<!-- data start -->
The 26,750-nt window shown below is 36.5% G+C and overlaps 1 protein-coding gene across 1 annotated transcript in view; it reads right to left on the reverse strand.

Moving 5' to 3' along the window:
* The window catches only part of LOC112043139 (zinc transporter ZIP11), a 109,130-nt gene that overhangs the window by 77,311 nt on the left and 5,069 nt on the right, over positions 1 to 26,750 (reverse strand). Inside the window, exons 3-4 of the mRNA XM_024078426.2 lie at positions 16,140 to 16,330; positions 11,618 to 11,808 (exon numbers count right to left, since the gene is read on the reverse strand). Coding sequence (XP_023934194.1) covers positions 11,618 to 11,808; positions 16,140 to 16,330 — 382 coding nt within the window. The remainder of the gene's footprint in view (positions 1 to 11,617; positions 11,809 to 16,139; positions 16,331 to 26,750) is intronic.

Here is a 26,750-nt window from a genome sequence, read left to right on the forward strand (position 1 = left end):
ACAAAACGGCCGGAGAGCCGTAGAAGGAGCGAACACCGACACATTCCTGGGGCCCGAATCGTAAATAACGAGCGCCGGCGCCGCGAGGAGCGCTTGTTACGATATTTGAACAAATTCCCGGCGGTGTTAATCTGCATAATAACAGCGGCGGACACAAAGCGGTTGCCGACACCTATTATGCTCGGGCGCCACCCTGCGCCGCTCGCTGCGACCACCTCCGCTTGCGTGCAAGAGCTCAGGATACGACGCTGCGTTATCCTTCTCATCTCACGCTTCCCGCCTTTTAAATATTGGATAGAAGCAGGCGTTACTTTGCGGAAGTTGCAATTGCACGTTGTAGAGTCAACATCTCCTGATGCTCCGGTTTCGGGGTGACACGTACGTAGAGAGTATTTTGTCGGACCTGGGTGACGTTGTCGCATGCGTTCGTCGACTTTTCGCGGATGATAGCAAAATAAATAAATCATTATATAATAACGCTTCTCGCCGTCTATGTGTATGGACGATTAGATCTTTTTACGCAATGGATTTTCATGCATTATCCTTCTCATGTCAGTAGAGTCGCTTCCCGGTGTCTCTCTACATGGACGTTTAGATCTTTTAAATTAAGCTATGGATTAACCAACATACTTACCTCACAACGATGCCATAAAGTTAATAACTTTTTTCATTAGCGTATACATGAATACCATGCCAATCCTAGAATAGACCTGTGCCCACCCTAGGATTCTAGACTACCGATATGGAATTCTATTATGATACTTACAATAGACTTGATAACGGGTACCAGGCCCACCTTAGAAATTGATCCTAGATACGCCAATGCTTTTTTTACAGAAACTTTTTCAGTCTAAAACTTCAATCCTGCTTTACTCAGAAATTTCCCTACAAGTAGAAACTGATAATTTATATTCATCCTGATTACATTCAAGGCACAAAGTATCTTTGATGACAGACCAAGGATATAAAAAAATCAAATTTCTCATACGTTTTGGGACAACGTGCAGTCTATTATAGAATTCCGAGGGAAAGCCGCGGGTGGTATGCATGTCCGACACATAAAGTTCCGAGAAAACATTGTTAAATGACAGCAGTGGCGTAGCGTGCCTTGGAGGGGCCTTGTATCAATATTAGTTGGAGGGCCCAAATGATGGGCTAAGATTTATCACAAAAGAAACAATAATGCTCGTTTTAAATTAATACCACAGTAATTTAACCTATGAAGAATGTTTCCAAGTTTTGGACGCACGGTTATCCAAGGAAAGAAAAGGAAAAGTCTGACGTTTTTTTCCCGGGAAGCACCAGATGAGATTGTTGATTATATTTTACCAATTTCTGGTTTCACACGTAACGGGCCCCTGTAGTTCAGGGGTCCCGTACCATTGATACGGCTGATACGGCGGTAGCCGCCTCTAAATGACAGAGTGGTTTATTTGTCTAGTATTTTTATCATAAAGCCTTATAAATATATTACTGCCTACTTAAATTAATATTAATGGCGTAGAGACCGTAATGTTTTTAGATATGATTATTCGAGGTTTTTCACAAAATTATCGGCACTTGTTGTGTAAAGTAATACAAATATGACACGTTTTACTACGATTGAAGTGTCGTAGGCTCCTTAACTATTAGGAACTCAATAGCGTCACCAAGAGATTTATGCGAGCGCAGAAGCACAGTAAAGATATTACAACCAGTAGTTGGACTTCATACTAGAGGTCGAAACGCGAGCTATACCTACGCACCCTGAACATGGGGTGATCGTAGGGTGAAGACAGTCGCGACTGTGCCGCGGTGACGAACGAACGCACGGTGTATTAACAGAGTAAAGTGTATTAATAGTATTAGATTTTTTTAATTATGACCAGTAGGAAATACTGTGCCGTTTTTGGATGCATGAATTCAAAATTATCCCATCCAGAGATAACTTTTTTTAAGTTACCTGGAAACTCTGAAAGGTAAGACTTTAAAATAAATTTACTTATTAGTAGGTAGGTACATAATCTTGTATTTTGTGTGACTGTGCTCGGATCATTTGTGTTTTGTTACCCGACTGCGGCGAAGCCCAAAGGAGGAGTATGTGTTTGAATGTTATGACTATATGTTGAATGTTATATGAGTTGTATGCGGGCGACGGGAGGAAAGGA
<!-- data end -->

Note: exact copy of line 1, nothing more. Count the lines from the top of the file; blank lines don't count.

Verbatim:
The 26,750-nt window shown below is 36.5% G+C and overlaps 1 protein-coding gene across 1 annotated transcript in view; it reads right to left on the reverse strand.